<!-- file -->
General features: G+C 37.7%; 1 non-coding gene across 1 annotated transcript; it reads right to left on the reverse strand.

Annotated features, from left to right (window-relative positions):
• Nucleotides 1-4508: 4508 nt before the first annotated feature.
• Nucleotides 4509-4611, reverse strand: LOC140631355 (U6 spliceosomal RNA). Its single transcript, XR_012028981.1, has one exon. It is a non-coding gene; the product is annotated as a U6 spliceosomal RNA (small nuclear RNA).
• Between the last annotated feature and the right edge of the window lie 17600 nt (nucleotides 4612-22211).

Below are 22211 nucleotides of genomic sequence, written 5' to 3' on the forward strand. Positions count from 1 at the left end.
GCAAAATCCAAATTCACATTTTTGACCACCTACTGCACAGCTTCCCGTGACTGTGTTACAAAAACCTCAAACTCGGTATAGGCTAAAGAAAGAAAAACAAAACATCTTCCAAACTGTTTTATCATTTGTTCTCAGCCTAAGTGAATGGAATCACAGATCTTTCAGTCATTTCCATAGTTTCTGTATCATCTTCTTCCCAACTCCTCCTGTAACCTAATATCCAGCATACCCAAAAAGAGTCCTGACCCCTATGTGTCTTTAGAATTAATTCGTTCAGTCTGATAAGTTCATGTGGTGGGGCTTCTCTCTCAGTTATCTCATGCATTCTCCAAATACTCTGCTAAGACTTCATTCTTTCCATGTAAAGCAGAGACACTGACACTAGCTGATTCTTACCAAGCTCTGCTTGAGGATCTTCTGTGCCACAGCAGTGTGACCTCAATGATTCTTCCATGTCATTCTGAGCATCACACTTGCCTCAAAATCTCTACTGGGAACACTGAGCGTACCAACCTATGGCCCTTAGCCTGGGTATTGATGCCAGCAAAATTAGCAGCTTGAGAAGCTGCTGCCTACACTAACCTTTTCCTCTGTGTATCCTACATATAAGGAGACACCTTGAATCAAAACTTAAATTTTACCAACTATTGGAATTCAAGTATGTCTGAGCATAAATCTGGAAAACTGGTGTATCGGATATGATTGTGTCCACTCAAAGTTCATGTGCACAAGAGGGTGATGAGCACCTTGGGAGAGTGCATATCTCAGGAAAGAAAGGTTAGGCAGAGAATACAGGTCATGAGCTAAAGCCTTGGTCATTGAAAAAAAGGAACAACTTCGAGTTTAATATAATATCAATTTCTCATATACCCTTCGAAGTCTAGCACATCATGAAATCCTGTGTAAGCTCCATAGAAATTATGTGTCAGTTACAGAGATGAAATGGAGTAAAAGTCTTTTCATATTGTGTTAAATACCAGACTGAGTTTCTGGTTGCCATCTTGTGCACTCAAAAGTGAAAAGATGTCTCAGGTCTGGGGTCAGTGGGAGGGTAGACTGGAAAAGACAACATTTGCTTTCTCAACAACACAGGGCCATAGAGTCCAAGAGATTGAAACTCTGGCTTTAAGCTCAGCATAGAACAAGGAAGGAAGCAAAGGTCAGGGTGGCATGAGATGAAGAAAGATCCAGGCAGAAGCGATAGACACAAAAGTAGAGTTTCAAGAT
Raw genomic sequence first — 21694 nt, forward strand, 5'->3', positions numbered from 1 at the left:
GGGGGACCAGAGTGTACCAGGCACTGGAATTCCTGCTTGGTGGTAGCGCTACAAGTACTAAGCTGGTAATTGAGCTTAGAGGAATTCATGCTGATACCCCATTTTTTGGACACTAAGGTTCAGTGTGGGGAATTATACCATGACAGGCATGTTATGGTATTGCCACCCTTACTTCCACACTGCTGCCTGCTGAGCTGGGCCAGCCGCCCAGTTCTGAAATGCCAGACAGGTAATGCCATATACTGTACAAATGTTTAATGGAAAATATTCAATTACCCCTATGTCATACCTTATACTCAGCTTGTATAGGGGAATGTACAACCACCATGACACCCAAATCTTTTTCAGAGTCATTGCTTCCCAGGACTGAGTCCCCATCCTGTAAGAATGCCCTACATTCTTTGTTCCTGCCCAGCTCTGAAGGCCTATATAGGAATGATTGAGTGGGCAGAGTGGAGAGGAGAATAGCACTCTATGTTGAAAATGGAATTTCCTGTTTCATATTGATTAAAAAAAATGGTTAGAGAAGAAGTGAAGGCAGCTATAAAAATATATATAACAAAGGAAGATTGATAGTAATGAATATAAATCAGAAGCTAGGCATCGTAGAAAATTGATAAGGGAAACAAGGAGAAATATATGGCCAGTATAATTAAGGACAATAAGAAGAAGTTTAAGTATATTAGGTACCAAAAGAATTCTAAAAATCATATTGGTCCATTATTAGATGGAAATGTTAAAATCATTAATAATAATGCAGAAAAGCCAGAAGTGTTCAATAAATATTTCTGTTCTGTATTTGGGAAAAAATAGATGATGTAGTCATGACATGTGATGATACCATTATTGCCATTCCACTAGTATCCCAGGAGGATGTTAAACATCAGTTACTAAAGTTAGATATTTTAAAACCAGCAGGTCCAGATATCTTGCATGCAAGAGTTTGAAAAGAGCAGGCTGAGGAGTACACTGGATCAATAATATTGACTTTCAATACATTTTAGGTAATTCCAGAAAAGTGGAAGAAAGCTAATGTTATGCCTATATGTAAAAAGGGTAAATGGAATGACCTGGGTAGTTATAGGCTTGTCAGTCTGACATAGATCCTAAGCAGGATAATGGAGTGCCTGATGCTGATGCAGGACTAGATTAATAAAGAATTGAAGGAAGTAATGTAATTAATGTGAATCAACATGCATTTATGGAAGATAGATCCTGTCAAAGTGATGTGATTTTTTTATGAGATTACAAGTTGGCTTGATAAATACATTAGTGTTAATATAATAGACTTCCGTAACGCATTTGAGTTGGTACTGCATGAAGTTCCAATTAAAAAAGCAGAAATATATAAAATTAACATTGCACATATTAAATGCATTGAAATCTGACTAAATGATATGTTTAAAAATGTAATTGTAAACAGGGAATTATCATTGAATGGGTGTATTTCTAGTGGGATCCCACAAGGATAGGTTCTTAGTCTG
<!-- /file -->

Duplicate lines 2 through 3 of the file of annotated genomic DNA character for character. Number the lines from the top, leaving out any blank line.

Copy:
Annotated features, from left to right (window-relative positions):
• Nucleotides 1-4508: 4508 nt before the first annotated feature.